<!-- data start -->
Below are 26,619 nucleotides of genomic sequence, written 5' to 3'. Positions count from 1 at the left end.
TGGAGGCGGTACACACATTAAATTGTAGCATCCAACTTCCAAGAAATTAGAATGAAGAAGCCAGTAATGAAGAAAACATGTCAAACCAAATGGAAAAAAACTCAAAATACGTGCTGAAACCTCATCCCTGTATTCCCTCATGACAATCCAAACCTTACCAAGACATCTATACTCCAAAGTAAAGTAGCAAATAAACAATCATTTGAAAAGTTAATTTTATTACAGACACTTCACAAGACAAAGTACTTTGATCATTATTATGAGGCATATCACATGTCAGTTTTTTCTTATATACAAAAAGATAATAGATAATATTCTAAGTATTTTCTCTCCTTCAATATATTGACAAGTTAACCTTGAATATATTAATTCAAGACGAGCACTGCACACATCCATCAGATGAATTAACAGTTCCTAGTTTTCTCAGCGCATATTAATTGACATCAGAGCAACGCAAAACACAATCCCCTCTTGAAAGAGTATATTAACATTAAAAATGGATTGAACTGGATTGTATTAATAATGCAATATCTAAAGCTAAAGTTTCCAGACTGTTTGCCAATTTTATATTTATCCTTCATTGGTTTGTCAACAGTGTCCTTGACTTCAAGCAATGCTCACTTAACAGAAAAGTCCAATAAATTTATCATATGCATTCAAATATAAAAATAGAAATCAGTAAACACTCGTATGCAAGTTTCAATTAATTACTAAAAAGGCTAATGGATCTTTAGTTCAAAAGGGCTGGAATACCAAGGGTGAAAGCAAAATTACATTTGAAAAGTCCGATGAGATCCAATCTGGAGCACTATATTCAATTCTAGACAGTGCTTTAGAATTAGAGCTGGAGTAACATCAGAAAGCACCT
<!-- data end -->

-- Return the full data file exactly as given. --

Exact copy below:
Below are 26,619 nucleotides of genomic sequence, written 5' to 3'. Positions count from 1 at the left end.
TGGAGGCGGTACACACATTAAATTGTAGCATCCAACTTCCAAGAAATTAGAATGAAGAAGCCAGTAATGAAGAAAACATGTCAAACCAAATGGAAAAAAACTCAAAATACGTGCTGAAACCTCATCCCTGTATTCCCTCATGACAATCCAAACCTTACCAAGACATCTATACTCCAAAGTAAAGTAGCAAATAAACAATCATTTGAAAAGTTAATTTTATTACAGACACTTCACAAGACAAAGTACTTTGATCATTATTATGAGGCATATCACATGTCAGTTTTTTCTTATATACAAAAAGATAATAGATAATATTCTAAGTATTTTCTCTCCTTCAATATATTGACAAGTTAACCTTGAATATATTAATTCAAGACGAGCACTGCACACATCCATCAGATGAATTAACAGTTCCTAGTTTTCTCAGCGCATATTAATTGACATCAGAGCAACGCAAAACACAATCCCCTCTTGAAAGAGTATATTAACATTAAAAATGGATTGAACTGGATTGTATTAATAATGCAATATCTAAAGCTAAAGTTTCCAGACTGTTTGCCAATTTTATATTTATCCTTCATTGGTTTGTCAACAGTGTCCTTGACTTCAAGCAATGCTCACTTAACAGAAAAGTCCAATAAATTTATCATATGCATTCAAATATAAAAATAGAAATCAGTAAACACTCGTATGCAAGTTTCAATTAATTACTAAAAAGGCTAATGGATCTTTAGTTCAAAAGGGCTGGAATACCAAGGGTGAAAGCAAAATTACATTTGAAAAGTCCGATGAGATCCAATCTGGAGCACTATATTCAATTCTAGACAGTGCTTTAGAATTAGAGCTGGAGTAACATCAGAAAGCACCT